Contributors/Authors: Helen Kim, Yonson Ahn, Jaok Kwon, Jihye Kim, Jan Creutzenberg, Katharina Süberkrüb, Yuri Ko, Jin-Wook Shin, Boyeong Jeong, Hannes B. Mosler, Yvonne Schulz Zinda, Yonsuk Chae
Citation: Yonson Ahn and Jihye Kim eds. 2023. Cross-border Interactions and Encounters between Germany and Korea. Lanham: Lexington Books.
Zhiyi Yang's new monograph on Wang Jingwei, Poetry, History, Memory: Wang Jingwei and China in Dark Times was published in November 2023 by the University of Michigan Press.
Wang Jingwei, poet and politician, patriot and traitor, has always been a figure of major academic and popular interest. Until now, his story has never been properly told, let alone critically investigated. The significance of his biography is evident from an ongoing war on cultural memory: modern mainland China prohibits serious academic research on wartime collaboration in general, and on Wang Jingwei in particular. At this critical juncture, when the recollection of World War II is fading from living memory and transforming into historical memory, this knowledge embargo will undoubtedly affect how China remembers its anti-fascist role in WWII. In Poetry, History, Memory: Wang Jingwei and China in Dark Times, Zhiyi Yang brings us a long overdue reexamination of Wang's impact on cultural memory of WWII in China.
In this book, Yang brings disparate methodologies into a fruitful dialogue, including sophisticated methods of poetic interpretation. The author argues that Wang's lyric poetry, as the public performance of a private voice, played a central role in constructing his political identity and heavily influenced the public's posthumous memory of him. Drawing on archives (in the PRC, Taiwan, Japan, the USA, France, and Germany), memoires, historical journals, newspapers, interviews, and other scholarly works, this book offers the first biography of Wang that addresses his political, literary, and personal life in a critical light and with sympathetic impartiality.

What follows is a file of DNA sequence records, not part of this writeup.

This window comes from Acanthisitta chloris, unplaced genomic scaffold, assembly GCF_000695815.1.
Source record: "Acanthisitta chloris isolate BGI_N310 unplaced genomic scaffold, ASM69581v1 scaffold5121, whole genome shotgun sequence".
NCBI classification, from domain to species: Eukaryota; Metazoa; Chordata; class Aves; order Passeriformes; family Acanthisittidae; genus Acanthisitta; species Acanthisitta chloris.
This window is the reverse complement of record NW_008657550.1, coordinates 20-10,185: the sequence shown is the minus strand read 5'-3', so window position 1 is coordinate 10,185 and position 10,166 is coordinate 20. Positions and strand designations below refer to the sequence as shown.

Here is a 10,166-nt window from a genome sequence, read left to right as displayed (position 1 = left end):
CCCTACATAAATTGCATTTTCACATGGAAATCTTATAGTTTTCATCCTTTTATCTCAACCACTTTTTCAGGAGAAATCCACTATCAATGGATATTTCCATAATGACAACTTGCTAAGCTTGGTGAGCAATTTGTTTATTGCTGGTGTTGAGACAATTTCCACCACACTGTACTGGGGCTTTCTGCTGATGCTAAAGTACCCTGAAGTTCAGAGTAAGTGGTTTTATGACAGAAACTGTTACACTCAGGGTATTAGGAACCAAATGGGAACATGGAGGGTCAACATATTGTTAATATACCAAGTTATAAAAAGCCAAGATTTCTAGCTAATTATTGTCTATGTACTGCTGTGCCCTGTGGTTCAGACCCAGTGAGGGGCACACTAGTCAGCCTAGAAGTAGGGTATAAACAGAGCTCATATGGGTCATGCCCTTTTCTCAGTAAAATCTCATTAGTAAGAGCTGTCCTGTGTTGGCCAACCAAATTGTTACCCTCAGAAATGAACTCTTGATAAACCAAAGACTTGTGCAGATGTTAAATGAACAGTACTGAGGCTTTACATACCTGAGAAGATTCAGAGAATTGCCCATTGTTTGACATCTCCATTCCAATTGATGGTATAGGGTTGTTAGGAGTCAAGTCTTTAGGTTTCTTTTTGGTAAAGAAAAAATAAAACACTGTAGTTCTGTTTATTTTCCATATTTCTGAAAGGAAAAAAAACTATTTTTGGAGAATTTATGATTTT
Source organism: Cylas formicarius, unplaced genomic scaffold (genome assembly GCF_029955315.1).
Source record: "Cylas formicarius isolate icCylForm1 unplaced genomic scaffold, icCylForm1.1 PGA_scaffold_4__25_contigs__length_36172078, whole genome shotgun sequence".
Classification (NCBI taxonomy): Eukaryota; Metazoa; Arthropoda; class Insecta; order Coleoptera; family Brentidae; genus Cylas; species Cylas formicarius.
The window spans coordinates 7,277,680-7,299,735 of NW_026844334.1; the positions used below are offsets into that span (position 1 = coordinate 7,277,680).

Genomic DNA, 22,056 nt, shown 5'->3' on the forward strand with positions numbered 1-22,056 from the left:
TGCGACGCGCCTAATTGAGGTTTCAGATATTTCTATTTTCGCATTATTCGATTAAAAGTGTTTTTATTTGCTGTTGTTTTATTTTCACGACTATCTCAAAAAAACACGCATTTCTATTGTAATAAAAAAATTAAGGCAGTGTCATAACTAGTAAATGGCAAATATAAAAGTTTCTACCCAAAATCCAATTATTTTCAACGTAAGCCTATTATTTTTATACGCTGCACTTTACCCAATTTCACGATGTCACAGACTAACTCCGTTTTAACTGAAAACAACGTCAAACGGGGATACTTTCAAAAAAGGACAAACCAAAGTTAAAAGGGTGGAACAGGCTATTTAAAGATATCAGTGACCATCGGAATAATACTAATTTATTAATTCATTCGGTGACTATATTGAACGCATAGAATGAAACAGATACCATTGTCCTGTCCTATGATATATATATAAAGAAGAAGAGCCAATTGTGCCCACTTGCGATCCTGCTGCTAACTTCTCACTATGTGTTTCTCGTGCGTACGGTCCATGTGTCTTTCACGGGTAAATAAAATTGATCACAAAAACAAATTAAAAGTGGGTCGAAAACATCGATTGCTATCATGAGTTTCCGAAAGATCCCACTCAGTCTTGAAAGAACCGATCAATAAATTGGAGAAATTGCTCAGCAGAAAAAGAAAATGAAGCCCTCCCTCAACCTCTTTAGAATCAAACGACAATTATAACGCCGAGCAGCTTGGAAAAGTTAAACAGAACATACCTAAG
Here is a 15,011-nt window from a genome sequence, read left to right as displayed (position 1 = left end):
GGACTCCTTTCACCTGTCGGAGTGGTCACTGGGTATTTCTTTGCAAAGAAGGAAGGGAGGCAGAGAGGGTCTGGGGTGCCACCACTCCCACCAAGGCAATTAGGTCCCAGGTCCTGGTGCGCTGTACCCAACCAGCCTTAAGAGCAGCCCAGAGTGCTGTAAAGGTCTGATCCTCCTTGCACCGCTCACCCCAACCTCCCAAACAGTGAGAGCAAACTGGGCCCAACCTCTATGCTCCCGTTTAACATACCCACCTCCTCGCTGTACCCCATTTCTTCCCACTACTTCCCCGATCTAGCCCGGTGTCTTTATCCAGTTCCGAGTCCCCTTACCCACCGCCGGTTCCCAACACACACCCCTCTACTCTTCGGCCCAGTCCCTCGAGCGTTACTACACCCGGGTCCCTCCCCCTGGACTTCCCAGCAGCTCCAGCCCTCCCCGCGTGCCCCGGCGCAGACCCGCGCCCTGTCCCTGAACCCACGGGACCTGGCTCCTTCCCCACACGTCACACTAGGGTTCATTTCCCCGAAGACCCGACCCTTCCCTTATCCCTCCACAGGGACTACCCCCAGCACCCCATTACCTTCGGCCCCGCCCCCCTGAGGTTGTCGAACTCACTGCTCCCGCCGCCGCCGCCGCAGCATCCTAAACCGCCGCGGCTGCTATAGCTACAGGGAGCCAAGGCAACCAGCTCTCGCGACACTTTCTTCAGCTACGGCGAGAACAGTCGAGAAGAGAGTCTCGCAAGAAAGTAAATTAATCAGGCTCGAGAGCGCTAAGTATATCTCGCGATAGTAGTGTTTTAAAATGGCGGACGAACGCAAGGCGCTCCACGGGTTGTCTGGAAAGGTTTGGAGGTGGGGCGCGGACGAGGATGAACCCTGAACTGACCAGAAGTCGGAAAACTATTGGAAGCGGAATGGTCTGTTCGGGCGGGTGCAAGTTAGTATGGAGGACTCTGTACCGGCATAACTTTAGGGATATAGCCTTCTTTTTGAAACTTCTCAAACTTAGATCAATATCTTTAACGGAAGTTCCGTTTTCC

Na Zou, Cornelia Storz, 2023, Journal of Business Research, 161, 113821 [Published Online: 16 March 2023]
Why do some entrepreneurs in developing environments thrive whereas others fail, even though they all face the same uncertainties? Prior research on entrepreneurial networks has attributed differences in business performance to variations in network structure. However, many entrepreneurs—such as necessity entrepreneurs—have networks with low structural variation. We show that variations in network content may be an alternative explanation for performance differences. Drawing on the resource-based view, we propose that entrepreneurs whose networks are characterized by low structural variation may benefit from variations in network content—namely, greater resource variety and more resource spanning. Our argument is supported strongly by a random sample of 200 Chinese necessity entrepreneurs working in Shanghai. By bringing network content to the analytical fore, we contribute to research on entrepreneurial networks, which has focused mostly on network structures. We further add to research on necessity entrepreneurship by examining how heterogeneous network content may influence business performance.
The link to this book: https://www.routledge.com/Korea-and-the-Global-Society/Ahn/p/book/9781032293363#
Citation: Yonson Ahn ed. 2023. Korea and the Global Society. New York and London: Routledge.
1) New Journal Article by Yonson Ahn on South Korean Im/migrants in South Africa
Yonson Ahn published an article in Korea Journal on 31st December 2022. The topic is 'Migration Trajectories of South Korean Im/migrants in South Africa'. Since the history of this migration destination is relatively recent and on a smaller scale compared to Korean diasporas elsewhere, to date there has been no associated study in the body of Korean diaspora literature. Drawing on in-depth interviews, she maps out the spatial trajectories of migration taken by Korean im/migrants to, from, and within South Africa. Complex issues and motivations that have informed these embodied movements and migration trajectories are explored. This study greatly contributes to the IZO's focus on research on Global East Asia by exploring an under-represented part of Korea/East Asian migration in the Global South whose journeys can be conceptualized within the multi-directional and onward geographic migratory trajectories across Global North-South.
Yonson Ahn “Unending Journeys: Migration Trajectories of Korean Im/migrants in South Africa" Korea Journal, vol. 62, no. 4 (Winter 2022), pp.137-170. doi: 10.25024/kj.2022.62.4.137
2) Yonson Ahn has published a journal article in an under-researched field on Korean Migration in the Global South.
Yonson Ahn together with Jihye Kim published another article in Korea Journal on 31st December 2022. This study is on South Korean migration in the Global South. Migratory trajectories and complexities in the North to South migration are explored. The authors address complexities in the socio-economic motivations and circumstances within which Korean immigrants operate in the Global South. These complexities can be seen in the opportunities, challenges and risks they encounter. Consequently, those in the South find alternative routes and options and diversify their trajectories with high mobility.